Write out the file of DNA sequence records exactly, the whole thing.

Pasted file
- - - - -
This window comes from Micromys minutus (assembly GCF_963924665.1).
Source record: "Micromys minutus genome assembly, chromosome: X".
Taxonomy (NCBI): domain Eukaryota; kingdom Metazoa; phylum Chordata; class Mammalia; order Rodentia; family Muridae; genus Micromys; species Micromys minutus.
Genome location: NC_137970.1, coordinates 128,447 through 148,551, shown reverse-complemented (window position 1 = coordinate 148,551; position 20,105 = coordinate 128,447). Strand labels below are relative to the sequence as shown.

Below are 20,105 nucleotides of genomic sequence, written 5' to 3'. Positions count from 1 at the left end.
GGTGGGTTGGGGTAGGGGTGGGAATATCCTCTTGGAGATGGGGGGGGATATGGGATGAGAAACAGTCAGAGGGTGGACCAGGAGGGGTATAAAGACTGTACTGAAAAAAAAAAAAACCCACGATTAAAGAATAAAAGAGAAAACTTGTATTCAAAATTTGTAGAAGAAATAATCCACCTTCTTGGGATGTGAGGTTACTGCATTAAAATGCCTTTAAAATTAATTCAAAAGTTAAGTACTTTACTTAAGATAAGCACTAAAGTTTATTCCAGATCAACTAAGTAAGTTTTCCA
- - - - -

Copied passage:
This window comes from Micromys minutus (assembly GCF_963924665.1).
Source record: "Micromys minutus genome assembly, chromosome: X".
Taxonomy (NCBI): domain Eukaryota; kingdom Metazoa; phylum Chordata; class Mammalia; order Rodentia; family Muridae; genus Micromys; species Micromys minutus.
Genome location: NC_137970.1, coordinates 128,447 through 148,551, shown reverse-complemented (window position 1 = coordinate 148,551; position 20,105 = coordinate 128,447). Strand labels below are relative to the sequence as shown.

Below are 20,105 nucleotides of genomic sequence, written 5' to 3'. Positions count from 1 at the left end.
GGTGGGTTGGGGTAGGGGTGGGAATATCCTCTTGGAGATGGGGGGGGATATGGGATGAGAAACAGTCAGAGGGTGGACCAGGAGGGGTATAAAGACTGTACTGAAAAAAAAAAAAACCCACGATTAAAGAATAAAAGAGAAAACTTGTATTCAAAATTTGTAGAAGAAATAATCCACCTTCTTGGGATGTGAGGTTACTGCATTAAAATGCCTTTAAAATTAATTCAAAAGTTAAGTACTTTACTTAAGATAAGCACTAAAGTTTATTCCAGATCAACTAAGTAAGTTTTCCA